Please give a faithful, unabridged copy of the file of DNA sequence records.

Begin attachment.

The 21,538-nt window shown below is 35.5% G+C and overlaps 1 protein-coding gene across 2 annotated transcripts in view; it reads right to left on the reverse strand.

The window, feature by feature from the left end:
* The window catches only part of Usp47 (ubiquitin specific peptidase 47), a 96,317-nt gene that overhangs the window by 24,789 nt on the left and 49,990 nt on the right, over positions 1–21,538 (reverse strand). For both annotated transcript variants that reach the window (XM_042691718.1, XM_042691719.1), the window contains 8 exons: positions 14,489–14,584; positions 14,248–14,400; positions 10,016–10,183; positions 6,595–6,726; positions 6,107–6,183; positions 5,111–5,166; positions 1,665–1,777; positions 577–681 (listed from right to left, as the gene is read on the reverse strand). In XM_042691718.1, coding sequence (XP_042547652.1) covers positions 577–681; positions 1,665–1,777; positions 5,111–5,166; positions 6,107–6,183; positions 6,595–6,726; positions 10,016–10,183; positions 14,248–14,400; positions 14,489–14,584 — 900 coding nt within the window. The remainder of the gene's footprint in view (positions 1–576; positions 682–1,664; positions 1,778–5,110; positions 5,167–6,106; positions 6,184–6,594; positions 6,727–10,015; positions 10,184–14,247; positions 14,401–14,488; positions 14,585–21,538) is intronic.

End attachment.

The 21,538-nt window shown below is 35.5% G+C and overlaps 1 protein-coding gene across 2 annotated transcripts in view; it reads right to left on the reverse strand.

The window, feature by feature from the left end:
* The window catches only part of Usp47 (ubiquitin specific peptidase 47), a 96,317-nt gene that overhangs the window by 24,789 nt on the left and 49,990 nt on the right, over positions 1–21,538 (reverse strand). For both annotated transcript variants that reach the window (XM_042691718.1, XM_042691719.1), the window contains 8 exons: positions 14,489–14,584; positions 14,248–14,400; positions 10,016–10,183; positions 6,595–6,726; positions 6,107–6,183; positions 5,111–5,166; positions 1,665–1,777; positions 577–681 (listed from right to left, as the gene is read on the reverse strand). In XM_042691718.1, coding sequence (XP_042547652.1) covers positions 577–681; positions 1,665–1,777; positions 5,111–5,166; positions 6,107–6,183; positions 6,595–6,726; positions 10,016–10,183; positions 14,248–14,400; positions 14,489–14,584 — 900 coding nt within the window. The remainder of the gene's footprint in view (positions 1–576; positions 682–1,664; positions 1,778–5,110; positions 5,167–6,106; positions 6,184–6,594; positions 6,727–10,015; positions 10,184–14,247; positions 14,401–14,488; positions 14,585–21,538) is intronic.